Notwithstanding the prohibition in casinos, SB 236 is still pretty exciting for Nevada. If it becomes law, it will give tourists one more reason to visit Sin City.

Skyline of Las Vegas, Nevada
Copyright: rabbit75123 / 123RF Stock Photo

Michael Neville writes:

The White House, Washington D.C.
Copyright: pigprox / 123RF Stock Photo

On February 23, 2017, White House Press Secretary Sean Spicer stated that the public may see “greater enforcement” of federal cannabis laws and that the Trump Administrations sees a “big difference” between medical cannabis and recreational cannabis. Mr. Spicer’s comments have understandably caused great concern throughout the cannabis industry, and a group of 11 U.S. Senators[1] recently sent a letter to Attorney General Jeff Sessions requesting that Mr. Sessions and the Department of Justice (DOJ) clarify the DOJ’s enforcement priorities. The Senators urged Mr. Sessions and the DOJ to immediately provide assurances to states and the cannabis industry that the DOJ will respect the ability of states to enforce both medical and recreational cannabis laws. The full letter can be read here.

The Senators requested Mr. Sessions and the DOJ to continue to adhere to the Cole Memorandum, which outlines federal cannabis enforcement priorities and provides that where states have “strong and effective regulatory and enforcement systems to control the cultivation, distribution, sale, and possession of marijuana, . . . enforcement of state law by state and local law enforcement and regulatory bodies should remain the primary means of addressing marijuana-related activity.”[2] The full Cole Memorandum can be accessed here. Senator Dean Heller (R-Nev.) also wrote his own letter to Mr. Sessions urging adherence to the Cole Memorandum.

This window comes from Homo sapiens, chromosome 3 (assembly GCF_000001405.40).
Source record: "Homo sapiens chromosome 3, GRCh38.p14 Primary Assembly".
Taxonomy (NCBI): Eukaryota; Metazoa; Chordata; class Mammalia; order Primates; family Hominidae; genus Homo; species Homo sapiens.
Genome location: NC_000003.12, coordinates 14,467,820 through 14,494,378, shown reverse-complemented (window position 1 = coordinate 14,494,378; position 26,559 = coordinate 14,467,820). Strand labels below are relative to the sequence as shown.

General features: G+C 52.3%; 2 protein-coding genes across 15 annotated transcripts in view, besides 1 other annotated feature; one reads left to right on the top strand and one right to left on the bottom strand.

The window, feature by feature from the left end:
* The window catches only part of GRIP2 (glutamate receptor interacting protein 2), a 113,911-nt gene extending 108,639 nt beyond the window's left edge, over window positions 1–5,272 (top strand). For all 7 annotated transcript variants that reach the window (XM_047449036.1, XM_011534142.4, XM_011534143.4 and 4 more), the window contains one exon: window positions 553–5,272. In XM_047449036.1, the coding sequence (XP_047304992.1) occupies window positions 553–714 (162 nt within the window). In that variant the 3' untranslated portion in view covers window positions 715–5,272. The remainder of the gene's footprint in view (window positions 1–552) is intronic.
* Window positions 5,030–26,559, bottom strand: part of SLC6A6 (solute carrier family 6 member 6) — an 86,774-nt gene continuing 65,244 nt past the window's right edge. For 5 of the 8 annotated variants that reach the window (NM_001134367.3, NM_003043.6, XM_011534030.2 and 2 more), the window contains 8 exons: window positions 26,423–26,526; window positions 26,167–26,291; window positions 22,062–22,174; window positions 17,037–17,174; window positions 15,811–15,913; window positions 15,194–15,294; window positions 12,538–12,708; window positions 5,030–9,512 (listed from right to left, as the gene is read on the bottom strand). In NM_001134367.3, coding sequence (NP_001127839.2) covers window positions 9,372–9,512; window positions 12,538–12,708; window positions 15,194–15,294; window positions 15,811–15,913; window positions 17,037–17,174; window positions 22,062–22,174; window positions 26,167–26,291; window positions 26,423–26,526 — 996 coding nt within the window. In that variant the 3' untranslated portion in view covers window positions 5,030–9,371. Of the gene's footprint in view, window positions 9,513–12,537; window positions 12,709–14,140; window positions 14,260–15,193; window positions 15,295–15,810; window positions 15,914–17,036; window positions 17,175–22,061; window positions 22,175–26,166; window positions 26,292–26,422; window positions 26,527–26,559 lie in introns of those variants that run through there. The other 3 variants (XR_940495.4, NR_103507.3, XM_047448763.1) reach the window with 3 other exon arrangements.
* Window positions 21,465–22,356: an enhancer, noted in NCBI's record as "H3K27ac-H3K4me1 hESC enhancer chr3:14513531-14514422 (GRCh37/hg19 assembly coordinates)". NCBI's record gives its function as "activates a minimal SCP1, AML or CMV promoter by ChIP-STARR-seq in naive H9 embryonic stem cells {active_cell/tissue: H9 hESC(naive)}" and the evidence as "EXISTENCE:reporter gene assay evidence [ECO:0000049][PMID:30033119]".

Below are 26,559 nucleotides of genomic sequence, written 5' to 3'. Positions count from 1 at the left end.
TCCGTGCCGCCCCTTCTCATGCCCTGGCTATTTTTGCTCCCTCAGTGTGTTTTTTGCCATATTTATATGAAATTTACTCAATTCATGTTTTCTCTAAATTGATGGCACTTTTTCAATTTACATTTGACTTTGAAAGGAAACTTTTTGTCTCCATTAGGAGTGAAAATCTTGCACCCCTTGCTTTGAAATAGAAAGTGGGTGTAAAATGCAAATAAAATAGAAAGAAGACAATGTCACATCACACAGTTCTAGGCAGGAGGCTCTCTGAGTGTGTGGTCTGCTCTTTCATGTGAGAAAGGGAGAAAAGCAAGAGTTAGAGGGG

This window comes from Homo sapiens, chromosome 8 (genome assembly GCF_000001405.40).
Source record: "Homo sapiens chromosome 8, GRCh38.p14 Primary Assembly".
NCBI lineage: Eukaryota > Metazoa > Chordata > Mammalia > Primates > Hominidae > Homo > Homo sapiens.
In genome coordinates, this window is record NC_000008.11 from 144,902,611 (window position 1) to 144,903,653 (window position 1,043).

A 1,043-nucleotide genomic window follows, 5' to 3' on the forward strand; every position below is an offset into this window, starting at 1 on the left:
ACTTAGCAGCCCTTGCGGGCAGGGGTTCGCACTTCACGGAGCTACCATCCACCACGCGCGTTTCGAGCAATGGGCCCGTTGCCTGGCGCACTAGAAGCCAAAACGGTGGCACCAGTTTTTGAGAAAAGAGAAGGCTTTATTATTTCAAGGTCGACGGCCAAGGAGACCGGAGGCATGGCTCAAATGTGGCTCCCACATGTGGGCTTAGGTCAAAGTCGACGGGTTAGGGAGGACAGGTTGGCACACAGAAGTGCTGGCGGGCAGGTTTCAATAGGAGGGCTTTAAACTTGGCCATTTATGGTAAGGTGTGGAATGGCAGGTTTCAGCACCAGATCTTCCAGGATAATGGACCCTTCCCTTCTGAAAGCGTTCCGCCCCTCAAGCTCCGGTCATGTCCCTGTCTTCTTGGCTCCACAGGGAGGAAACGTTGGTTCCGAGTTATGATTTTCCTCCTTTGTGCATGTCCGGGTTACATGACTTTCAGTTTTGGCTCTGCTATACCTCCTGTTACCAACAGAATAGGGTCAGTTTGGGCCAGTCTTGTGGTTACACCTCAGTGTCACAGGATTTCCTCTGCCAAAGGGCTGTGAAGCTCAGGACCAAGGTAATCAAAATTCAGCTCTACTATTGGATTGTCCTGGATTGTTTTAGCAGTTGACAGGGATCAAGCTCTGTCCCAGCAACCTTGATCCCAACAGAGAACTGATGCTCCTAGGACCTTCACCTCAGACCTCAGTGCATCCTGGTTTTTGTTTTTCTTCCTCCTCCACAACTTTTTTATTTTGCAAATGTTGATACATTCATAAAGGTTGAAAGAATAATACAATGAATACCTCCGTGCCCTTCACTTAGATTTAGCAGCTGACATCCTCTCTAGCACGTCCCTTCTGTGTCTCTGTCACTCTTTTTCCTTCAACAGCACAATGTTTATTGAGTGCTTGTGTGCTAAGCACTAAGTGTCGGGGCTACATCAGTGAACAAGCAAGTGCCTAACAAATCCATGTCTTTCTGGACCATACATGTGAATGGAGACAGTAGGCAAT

There are currently 8 states (Alaska, California, Colorado, Maine, Massachusetts, Nevada, Oregon, and Washington) and the District of Columbia that have passed laws allowing for the recreational use of cannabis, 28 states that have passed medical cannabis laws, and 21 states that have decriminalized the use of cannabis.

[1] Senators Elizabeth Warren (D-Mass.), Lisa Murkowski (R-Alaska), Patty Murray (D-Wash.), Ron Wyden (D-Ore.), Jeff Merkley (D-Ore.), Maria Cantwell (D-Wash.), Ed Markey (D-Mass.), Brian Schatz (D-Hawaii), Catherine Cortez Masto (D-Nev.), Cory Booker (D-N.J.), and Michael Bennet (D-Colo.).

 [2] August 29, 2013 Cole Memorandum re “Guidance Regarding Marijuana Enforcement,” available at the Justice Department website

Michael Neville is an associate in the Litigation Department of Fox Rothschild LLP, resident in the Chicago office.